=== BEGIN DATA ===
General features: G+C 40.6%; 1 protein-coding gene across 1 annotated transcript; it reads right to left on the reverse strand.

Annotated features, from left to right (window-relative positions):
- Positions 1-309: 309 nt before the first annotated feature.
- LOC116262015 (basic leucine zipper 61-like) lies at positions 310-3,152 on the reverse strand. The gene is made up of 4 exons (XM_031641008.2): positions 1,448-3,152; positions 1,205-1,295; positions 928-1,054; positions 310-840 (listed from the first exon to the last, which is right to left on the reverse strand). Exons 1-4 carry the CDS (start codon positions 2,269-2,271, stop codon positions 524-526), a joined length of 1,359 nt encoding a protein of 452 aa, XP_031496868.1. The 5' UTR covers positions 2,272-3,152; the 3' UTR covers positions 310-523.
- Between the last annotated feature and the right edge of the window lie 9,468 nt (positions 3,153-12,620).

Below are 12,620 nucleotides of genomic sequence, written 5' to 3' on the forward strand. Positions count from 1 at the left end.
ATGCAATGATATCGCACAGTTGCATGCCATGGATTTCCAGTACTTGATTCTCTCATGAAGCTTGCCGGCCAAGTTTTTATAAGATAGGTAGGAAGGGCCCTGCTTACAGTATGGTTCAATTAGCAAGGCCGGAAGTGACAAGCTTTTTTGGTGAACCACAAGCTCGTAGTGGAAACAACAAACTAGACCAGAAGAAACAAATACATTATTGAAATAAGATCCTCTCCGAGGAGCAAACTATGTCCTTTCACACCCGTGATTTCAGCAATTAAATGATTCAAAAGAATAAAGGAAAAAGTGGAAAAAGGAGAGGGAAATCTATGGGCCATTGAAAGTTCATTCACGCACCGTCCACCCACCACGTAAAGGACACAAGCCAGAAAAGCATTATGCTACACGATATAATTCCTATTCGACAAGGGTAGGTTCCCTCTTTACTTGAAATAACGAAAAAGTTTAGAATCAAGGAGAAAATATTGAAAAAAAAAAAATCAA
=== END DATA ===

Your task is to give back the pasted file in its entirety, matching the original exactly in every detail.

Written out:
General features: G+C 40.6%; 1 protein-coding gene across 1 annotated transcript; it reads right to left on the reverse strand.

Annotated features, from left to right (window-relative positions):
- Positions 1-309: 309 nt before the first annotated feature.
- LOC116262015 (basic leucine zipper 61-like) lies at positions 310-3,152 on the reverse strand. The gene is made up of 4 exons (XM_031641008.2): positions 1,448-3,152; positions 1,205-1,295; positions 928-1,054; positions 310-840 (listed from the first exon to the last, which is right to left on the reverse strand). Exons 1-4 carry the CDS (start codon positions 2,269-2,271, stop codon positions 524-526), a joined length of 1,359 nt encoding a protein of 452 aa, XP_031496868.1. The 5' UTR covers positions 2,272-3,152; the 3' UTR covers positions 310-523.
- Between the last annotated feature and the right edge of the window lie 9,468 nt (positions 3,153-12,620).

Below are 12,620 nucleotides of genomic sequence, written 5' to 3' on the forward strand. Positions count from 1 at the left end.
ATGCAATGATATCGCACAGTTGCATGCCATGGATTTCCAGTACTTGATTCTCTCATGAAGCTTGCCGGCCAAGTTTTTATAAGATAGGTAGGAAGGGCCCTGCTTACAGTATGGTTCAATTAGCAAGGCCGGAAGTGACAAGCTTTTTTGGTGAACCACAAGCTCGTAGTGGAAACAACAAACTAGACCAGAAGAAACAAATACATTATTGAAATAAGATCCTCTCCGAGGAGCAAACTATGTCCTTTCACACCCGTGATTTCAGCAATTAAATGATTCAAAAGAATAAAGGAAAAAGTGGAAAAAGGAGAGGGAAATCTATGGGCCATTGAAAGTTCATTCACGCACCGTCCACCCACCACGTAAAGGACACAAGCCAGAAAAGCATTATGCTACACGATATAATTCCTATTCGACAAGGGTAGGTTCCCTCTTTACTTGAAATAACGAAAAAGTTTAGAATCAAGGAGAAAATATTGAAAAAAAAAAAATCAA